The faithful terminal server has been with us for a number of years now. It was born out of the early Unix days as the systems expanded and more and more staff needed access. Before the Terminal Server the way of providing access was by connecting dumb terminals, or ‘green screens’, to multiport serial cards. With these cards the ports all remained in close proximity to the Unix server. This meant that the terminals could only be placed as far away as serial comms allowed. This used to be 15m but with the improved cabling and components used this climbed to around the 100m mark.
To overcome the distance limitation other serial comms methods were sometimes used, namely RS422. By using this, serial lines could be extended up to 1000m.
With the advent of the LAN it was possible to connect between Unix servers using a TCP/IP protocol called Telnet. This allowed one host to make a connection to another as though one was directly connected to the server. From this came the idea of producing a box that was capable of Telnet, but instead of a Unix system, people just used dumb terminals and thus the terminal server was born
They were boxes with a network connection and a number of serial ports. To these serial ports terminals were added and when all powered up the user got a ‘Login’ on their terminal. The login was to gain access to the terminal server and then from there it was possible to Telnet to a remote Unix host on the LAN.
By using these terminal servers it was possible to distribute them around the corporate LAN and then distribute the terminals. Now it was possible to have the server and users in different buildings and, as LANs grew, in different cities.
Printing features were also added to the terminal servers so that they could also act as print servers, again allowing printers to be spread around a LAN.
However, as the popularity of the LAN grew and the networked PC became more popular the need for a terminal server lessened. They are still used in some environments were it is more desirable to put a dumb terminal than a PC, such as workshops or factory floors. Normally in these cases the terminal is used to perform only one function. And, as it is going to get covered in dirt, oil etc, it is cheaper than a PC.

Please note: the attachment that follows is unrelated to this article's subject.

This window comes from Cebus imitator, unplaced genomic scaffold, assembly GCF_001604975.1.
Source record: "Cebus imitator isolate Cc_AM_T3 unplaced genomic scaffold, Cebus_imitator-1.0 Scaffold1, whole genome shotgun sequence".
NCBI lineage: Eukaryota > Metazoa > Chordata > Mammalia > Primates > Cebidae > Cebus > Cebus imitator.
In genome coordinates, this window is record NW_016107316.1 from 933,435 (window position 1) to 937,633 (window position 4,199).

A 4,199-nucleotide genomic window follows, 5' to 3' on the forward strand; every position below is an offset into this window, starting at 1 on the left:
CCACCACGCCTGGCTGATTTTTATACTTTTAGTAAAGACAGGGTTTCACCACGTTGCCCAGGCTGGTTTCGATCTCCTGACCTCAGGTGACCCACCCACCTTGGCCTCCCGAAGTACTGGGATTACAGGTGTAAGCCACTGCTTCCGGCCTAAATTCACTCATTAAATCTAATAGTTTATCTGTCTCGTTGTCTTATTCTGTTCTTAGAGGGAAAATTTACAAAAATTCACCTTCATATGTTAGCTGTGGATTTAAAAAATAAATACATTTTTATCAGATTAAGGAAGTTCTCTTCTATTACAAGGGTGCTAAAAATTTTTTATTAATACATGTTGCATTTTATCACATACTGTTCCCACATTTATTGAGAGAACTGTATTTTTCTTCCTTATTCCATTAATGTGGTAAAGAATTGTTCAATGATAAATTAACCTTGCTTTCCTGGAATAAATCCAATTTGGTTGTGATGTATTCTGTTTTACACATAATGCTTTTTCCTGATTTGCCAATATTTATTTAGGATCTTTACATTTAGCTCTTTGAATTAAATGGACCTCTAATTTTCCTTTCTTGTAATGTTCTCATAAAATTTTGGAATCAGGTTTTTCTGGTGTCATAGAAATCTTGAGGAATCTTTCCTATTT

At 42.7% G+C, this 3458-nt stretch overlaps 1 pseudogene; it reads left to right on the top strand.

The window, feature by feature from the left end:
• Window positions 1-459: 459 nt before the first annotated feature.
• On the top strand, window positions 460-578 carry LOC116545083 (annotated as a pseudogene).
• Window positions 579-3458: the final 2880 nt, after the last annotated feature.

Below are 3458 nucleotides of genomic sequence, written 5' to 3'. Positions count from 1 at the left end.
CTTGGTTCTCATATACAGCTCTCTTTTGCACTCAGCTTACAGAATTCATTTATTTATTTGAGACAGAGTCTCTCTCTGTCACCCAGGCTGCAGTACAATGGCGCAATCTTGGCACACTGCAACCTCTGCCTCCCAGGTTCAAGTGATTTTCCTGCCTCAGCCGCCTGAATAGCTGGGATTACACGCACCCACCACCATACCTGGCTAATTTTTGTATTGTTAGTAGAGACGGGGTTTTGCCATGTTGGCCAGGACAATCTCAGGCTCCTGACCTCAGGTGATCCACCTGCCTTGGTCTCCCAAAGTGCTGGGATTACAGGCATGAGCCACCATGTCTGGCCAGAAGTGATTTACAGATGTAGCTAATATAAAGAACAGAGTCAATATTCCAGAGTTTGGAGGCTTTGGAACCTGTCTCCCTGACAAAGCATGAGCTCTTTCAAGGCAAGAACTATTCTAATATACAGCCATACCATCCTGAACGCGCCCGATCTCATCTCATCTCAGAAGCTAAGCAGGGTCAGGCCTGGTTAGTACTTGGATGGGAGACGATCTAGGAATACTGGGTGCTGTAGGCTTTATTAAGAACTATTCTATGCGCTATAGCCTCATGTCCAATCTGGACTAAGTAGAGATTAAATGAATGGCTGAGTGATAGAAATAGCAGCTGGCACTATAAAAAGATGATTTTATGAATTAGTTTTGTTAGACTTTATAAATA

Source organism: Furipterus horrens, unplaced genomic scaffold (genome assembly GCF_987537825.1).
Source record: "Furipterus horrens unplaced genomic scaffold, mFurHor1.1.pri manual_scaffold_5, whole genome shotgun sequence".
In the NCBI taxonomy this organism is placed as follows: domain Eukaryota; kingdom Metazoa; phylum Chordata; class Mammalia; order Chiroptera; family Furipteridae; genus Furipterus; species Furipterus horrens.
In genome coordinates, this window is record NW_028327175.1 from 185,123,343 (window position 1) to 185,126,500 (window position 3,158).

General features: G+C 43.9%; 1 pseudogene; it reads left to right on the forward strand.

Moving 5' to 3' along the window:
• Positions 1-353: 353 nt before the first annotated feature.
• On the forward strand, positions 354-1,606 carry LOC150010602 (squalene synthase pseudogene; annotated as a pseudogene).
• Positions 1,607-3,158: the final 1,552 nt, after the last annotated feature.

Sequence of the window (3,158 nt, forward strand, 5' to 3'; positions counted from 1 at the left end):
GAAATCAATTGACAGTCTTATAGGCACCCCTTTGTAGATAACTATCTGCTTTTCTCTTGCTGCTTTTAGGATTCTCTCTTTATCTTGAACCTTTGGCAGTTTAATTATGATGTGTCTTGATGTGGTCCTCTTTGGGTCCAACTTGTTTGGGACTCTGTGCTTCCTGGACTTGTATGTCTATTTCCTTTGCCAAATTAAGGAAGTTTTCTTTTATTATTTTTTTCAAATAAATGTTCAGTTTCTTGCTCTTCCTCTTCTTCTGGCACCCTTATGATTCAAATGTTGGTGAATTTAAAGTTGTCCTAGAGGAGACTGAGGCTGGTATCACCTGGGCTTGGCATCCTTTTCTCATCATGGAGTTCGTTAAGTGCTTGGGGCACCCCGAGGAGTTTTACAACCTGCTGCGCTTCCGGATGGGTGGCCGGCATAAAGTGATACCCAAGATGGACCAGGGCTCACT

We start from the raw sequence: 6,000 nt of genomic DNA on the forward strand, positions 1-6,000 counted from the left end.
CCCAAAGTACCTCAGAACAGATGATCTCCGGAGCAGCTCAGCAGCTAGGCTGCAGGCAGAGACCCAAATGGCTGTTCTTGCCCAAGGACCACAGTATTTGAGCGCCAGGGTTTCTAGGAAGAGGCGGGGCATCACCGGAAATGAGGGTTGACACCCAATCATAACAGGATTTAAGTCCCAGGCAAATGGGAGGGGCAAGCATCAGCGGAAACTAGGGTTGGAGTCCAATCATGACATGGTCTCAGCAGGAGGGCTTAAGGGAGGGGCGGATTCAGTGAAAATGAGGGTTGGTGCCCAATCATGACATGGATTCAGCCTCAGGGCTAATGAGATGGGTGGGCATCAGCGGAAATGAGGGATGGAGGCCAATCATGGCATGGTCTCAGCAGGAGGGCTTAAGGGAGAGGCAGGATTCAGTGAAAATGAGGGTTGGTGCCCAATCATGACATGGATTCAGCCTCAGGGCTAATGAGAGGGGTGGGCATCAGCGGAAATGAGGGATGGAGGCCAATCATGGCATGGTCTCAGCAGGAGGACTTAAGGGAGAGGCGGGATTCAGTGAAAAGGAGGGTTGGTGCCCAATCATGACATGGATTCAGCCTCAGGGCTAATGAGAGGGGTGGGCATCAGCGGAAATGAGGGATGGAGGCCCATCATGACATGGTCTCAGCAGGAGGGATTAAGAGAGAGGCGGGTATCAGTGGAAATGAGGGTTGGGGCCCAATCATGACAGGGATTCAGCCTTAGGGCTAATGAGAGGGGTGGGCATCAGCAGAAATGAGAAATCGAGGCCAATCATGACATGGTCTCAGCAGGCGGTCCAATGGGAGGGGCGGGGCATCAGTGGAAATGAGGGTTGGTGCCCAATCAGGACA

But how does this explain how companies such as Perle Systems find the need Terminal Servers still growing year on year? If we go back to terminal servers for a moment, the connection was always initiated by the terminal server. The Unix server did not know how to connect to the port and hence terminal on its own. All that the server could see was the LAN and could not pin-point specific devices. What was needed was software that could be loaded onto a server that was capable of finding and talking to the terminal servers and their ports. A number of terminal server manufacturers produced this software with varying degrees of functionality.
However, the moment this software was created, the application possibilities for Terminal Servers grew. The reason for this is that now a connection could be initiated from the application server and this created the ability to talk to dumb devices that were not capable of making a connection the host. Such devices include bar code scanners, weigh scales, flow meters and environmental controls.
The software creates what is called ‘fixed TTY’ or ‘fixed COM’ ports, depending on whether Unix or Microsoft O/S is being used. Most variants of this software allow the application to see the port and talk to the attached device but not actually control all the serial port signals. There are a few such as Perle’s TruePort software that actually allow full control of the serial port. There are many applications that demand this kind of control and up until now have had to be content with using multi-port serial cards.
Examples of the use of Terminal Servers include:
The fixed connection software also brought added benefits to the traditional green screen users. Accounts applications which use green screens need to keep track of all transactions, where and who performed them for auditing and recovery purposes. Normally the only way this could be done was to use multi-port serial cards as this was the only way to guarantee where a certain terminal was positioned. If terminal servers were used with Telnet, each terminal came in as a pseudo connection and it was different every session which made it impossible to track. Now with fixed TTY software the application server can initiate the connection and therefore know which terminal it is connecting to every time.
The terminal server market has seen some changes but it is still as healthy as ever due to the increased markets it can go in to. The latest evolution is based on what these products are being called: Terminal Servers, Device Servers, Serial Servers or Console Servers. To learn more about the terminology read this Serial over Ethernet article.
Learn more about Perle’s IOLAN Terminal Servers.